In addition to the motion information, the HP acquires the sonic anemometer and the hygrometer on RS-232 and runs a slow data acquisition system that digitizes about 10 channels of data (mean air and water temperature, humidity, radiative fluxes, rain rate, and any other variables of specific interest). The HP system has been described previously (Fairall et al. 1990) so only a few details will be mentioned here. Data is acquired in dual-buffered, 12.8-s blocks, and computations are done in quasi-real time (i.e., on 12.8-s delay). The anemometer and fast hygrometer are preaveraged and/or interpolated to 10 Hz. Following motion corrections, accumulations are done for mean, variance, and covariances; spectra are computed for the 12.8-s blocks and accumulated. A Hamming time-taper window is used for spectral computations (Edson et al. 1991). At the end of 10 min, means and variances are computed for slow and fast variables, covariances and mean spectra are computed for fast variables, and the raw time series (10 Hz for turbulence, 5 Hz for motion, and 1/12.8 Hz for slow variables) is stored. Covariances in streamwise coordinates are computed by standard rotation into the mean flow (Tanner and Thurtell 1969). Raw covariances, coordinate-rotated covariances, and ship-motion-corrected plus coordinate-rotated covariances are all computed and compared. Raw and motion-corrected variance spectra are also computed. The 10-min average data are stored and accumulated and a grand average computed and stored every 50 min. At present, cospectra are only computed in postprocessing.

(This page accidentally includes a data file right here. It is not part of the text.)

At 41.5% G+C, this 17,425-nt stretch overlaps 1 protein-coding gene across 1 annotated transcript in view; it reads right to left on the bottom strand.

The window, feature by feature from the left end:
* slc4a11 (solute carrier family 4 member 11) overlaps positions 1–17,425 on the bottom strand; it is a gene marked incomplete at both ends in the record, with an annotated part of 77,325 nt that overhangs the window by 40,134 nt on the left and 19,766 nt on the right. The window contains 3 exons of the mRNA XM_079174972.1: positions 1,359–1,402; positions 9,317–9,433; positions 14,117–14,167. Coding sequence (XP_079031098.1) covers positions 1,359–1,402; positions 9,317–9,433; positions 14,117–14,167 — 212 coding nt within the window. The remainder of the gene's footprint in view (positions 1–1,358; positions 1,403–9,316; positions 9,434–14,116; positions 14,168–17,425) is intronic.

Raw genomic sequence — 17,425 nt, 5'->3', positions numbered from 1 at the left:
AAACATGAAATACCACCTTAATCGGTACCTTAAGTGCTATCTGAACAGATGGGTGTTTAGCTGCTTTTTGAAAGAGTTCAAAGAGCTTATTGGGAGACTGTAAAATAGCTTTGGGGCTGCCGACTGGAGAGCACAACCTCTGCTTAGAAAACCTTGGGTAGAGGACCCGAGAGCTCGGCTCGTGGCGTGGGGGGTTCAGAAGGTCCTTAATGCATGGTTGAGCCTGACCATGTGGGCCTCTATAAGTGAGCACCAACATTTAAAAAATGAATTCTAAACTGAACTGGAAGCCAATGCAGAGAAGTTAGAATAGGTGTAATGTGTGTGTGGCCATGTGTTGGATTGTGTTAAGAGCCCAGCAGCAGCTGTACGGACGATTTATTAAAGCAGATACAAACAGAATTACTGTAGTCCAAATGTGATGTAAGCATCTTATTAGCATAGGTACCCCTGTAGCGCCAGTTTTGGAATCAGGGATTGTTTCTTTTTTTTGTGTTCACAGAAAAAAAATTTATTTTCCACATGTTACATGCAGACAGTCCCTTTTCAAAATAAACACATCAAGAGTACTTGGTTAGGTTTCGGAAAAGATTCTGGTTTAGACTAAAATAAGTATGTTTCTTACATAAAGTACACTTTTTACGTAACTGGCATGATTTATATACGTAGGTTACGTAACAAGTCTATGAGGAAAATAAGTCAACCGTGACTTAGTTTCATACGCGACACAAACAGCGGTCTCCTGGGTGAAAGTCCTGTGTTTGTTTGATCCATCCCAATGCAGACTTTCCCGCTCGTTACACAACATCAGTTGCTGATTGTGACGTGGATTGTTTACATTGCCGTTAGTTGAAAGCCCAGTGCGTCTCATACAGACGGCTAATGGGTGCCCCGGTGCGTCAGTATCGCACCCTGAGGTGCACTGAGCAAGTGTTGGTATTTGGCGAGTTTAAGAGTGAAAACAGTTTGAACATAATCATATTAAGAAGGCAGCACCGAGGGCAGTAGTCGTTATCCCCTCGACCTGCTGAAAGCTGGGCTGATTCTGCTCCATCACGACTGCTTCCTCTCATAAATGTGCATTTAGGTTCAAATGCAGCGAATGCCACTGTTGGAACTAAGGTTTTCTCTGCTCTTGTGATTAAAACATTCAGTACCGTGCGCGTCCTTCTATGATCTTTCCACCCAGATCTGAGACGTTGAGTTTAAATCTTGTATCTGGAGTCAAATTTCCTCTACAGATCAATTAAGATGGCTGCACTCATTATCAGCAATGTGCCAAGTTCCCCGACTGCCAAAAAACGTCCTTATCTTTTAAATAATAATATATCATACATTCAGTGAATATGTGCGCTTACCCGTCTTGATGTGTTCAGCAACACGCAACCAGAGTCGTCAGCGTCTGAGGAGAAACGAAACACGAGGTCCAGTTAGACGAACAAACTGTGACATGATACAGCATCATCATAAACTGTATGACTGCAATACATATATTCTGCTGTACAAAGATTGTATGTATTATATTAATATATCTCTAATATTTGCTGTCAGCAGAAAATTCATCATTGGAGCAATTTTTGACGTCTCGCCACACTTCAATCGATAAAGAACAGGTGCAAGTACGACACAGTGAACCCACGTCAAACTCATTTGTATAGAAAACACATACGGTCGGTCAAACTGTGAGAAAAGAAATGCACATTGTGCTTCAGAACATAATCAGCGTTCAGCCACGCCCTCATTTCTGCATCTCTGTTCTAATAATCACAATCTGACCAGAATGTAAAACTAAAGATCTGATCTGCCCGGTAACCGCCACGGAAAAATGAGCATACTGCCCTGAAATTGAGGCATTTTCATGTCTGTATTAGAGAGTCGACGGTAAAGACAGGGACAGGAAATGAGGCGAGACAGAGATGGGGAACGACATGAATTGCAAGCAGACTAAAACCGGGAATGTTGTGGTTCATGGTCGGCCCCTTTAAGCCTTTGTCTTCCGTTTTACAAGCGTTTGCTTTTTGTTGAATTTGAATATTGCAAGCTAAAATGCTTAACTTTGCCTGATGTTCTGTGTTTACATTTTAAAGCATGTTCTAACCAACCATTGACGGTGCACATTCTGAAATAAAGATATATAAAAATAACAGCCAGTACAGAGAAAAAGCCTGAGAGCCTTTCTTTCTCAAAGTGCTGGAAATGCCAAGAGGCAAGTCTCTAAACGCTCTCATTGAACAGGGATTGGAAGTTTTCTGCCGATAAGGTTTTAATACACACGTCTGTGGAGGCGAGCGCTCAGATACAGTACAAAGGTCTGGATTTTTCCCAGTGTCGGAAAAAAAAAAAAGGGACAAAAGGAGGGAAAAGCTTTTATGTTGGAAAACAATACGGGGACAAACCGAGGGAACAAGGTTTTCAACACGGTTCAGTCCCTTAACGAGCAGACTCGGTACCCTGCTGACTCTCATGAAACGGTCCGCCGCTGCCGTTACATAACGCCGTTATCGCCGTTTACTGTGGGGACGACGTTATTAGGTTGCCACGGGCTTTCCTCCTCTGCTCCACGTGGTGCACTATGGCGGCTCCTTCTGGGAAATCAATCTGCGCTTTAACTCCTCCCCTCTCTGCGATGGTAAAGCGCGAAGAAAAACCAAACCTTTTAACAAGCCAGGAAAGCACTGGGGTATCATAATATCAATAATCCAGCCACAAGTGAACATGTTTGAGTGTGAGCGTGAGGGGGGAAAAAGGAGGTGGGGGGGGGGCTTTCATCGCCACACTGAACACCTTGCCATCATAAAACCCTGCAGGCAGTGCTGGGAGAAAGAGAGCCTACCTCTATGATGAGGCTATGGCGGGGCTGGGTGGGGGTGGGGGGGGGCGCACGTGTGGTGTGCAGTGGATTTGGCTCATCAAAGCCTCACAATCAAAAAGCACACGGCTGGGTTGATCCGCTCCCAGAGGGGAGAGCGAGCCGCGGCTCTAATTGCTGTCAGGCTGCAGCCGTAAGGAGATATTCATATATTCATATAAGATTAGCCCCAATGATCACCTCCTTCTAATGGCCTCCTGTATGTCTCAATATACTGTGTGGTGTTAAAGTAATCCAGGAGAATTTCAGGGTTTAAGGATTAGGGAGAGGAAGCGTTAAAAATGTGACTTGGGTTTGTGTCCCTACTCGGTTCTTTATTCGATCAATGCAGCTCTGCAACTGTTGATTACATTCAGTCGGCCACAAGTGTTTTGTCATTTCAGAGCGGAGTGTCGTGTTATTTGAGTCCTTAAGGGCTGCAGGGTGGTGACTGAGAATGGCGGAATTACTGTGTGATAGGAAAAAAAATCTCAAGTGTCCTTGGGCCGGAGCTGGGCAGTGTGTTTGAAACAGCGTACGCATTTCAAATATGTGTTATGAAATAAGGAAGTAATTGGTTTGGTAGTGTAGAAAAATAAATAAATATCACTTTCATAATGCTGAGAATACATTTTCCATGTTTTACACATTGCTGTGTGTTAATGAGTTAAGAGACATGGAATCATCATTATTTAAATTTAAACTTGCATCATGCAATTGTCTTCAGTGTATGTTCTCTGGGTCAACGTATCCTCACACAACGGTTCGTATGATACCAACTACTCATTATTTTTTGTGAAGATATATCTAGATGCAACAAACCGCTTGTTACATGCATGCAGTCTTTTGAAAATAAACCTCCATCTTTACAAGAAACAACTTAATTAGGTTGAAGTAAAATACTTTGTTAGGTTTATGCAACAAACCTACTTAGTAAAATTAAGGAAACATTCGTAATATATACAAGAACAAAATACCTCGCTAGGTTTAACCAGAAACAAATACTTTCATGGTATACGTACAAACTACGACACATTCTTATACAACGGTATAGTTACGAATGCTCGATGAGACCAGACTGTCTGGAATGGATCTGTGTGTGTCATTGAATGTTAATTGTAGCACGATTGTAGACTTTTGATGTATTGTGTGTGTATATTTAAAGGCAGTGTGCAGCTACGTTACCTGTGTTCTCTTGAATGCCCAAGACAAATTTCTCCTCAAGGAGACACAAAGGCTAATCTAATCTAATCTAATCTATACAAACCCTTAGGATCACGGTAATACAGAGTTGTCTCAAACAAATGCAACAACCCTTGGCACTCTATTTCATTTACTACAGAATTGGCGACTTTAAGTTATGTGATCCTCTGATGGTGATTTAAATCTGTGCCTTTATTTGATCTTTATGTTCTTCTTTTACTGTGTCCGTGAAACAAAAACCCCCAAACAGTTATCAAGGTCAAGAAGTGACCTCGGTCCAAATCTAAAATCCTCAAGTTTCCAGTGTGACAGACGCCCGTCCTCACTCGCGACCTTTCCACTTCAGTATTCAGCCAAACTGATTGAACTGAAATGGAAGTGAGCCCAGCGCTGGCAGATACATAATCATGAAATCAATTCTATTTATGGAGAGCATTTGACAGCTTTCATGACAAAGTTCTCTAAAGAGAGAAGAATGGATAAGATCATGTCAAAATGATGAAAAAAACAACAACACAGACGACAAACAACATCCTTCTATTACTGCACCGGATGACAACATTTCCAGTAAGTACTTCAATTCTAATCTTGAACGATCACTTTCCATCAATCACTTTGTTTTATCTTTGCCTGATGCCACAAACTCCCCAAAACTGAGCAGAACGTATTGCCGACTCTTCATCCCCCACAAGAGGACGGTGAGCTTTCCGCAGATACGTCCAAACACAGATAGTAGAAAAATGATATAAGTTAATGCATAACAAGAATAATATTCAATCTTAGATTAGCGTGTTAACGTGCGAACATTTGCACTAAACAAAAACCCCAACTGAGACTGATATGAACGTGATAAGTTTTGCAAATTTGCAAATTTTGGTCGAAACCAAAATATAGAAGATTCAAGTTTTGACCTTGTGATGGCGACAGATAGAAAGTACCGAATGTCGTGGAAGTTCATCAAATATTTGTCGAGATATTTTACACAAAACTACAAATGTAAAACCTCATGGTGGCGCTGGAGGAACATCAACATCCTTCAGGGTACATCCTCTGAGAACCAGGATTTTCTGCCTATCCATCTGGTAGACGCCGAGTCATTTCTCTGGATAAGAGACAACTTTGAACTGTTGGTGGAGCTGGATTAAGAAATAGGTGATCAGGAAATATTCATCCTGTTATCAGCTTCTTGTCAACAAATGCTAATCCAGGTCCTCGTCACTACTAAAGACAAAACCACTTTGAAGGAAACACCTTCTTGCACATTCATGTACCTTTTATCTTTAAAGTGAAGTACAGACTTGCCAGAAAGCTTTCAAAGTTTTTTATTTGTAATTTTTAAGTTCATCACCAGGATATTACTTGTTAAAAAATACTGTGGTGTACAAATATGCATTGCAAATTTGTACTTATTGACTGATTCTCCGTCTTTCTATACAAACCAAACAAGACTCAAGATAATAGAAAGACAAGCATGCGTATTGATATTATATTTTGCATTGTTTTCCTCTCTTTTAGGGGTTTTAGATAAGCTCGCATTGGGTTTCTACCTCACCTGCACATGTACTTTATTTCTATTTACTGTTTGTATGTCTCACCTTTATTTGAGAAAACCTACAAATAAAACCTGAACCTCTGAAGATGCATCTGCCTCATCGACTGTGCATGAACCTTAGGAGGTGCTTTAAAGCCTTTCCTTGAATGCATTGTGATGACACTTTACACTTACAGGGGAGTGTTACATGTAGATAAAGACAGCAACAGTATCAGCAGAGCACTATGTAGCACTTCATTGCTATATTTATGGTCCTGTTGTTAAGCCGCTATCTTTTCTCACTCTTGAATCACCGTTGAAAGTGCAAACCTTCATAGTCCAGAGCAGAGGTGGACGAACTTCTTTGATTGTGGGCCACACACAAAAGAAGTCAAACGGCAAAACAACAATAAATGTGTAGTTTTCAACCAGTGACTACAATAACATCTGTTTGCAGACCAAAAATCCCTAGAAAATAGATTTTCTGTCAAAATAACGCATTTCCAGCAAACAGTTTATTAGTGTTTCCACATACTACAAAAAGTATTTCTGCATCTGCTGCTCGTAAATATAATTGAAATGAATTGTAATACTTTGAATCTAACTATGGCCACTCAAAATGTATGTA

c. Turbulence sensors

1) Sonic anemometer

Signals from a sonic anemometer/thermometer and an infrared hygrometer are combined for computation of three principal turbulent fluxes. To avoid salt contamination effects (Schmitt et al. 1978), sonic temperature is used to derive sensible heat flux. Corrections are required for the influence of humidity and there are two forms of velocity contamination (Schotanus et al. 1983; Larsen et al. 1993). Sonic anemometers use the times of flight of acoustic pulses in alternatingdirections between pairs of transducers. The difference in the inverse time gives the wind component and the mean of the inverse time gives the speed of sound (used to derive air temperature). One form of velocity cross talk is caused by the time delay between pulses in different directions; this does not affect the wT covariance, but contaminates the temperature variance spectrum (Larsen et al. 1993). The other form of cross talk is caused by lengthening of the sound path by the wind speed normal to the path Sn used to compute the sonic temperature (Schotanus et al. 1983; Mortensen 1994):
i1520-0426-14-3-338-e19
where l is the acoustic path length, t1 and t2 the travel times in each direction, γd the ratio of pressure and volume specific heats, and Rd the gas constant for dry air. For a vertically oriented temperature path, S2n = U21 + U22 (i.e., the horizontal wind speed squared). We have used the Applied Technologies Incorporated (ATI) sonic model SWS-211/3K on the COARE pilot and the TIWE cruises. This unit has a vertically oriented temperature channel, but it performs this correction in internal software and delivers corrected sonic temperature. On subsequent cruises we used the Gill Solent anemometer, which has a trisymmetric configuration, and the temperature channel is from the S1 transducer pair. For this sonic S2n = U22 + 0.5(U1 + U3)2, where the U components are in the Gill coordinates. We normally mount the Gill with the U1 axis 30° counterclockwise from the ship’s bow. This correction is applied at every time step to avoid velocity contamination of the wT correlation and the T variance spectrum.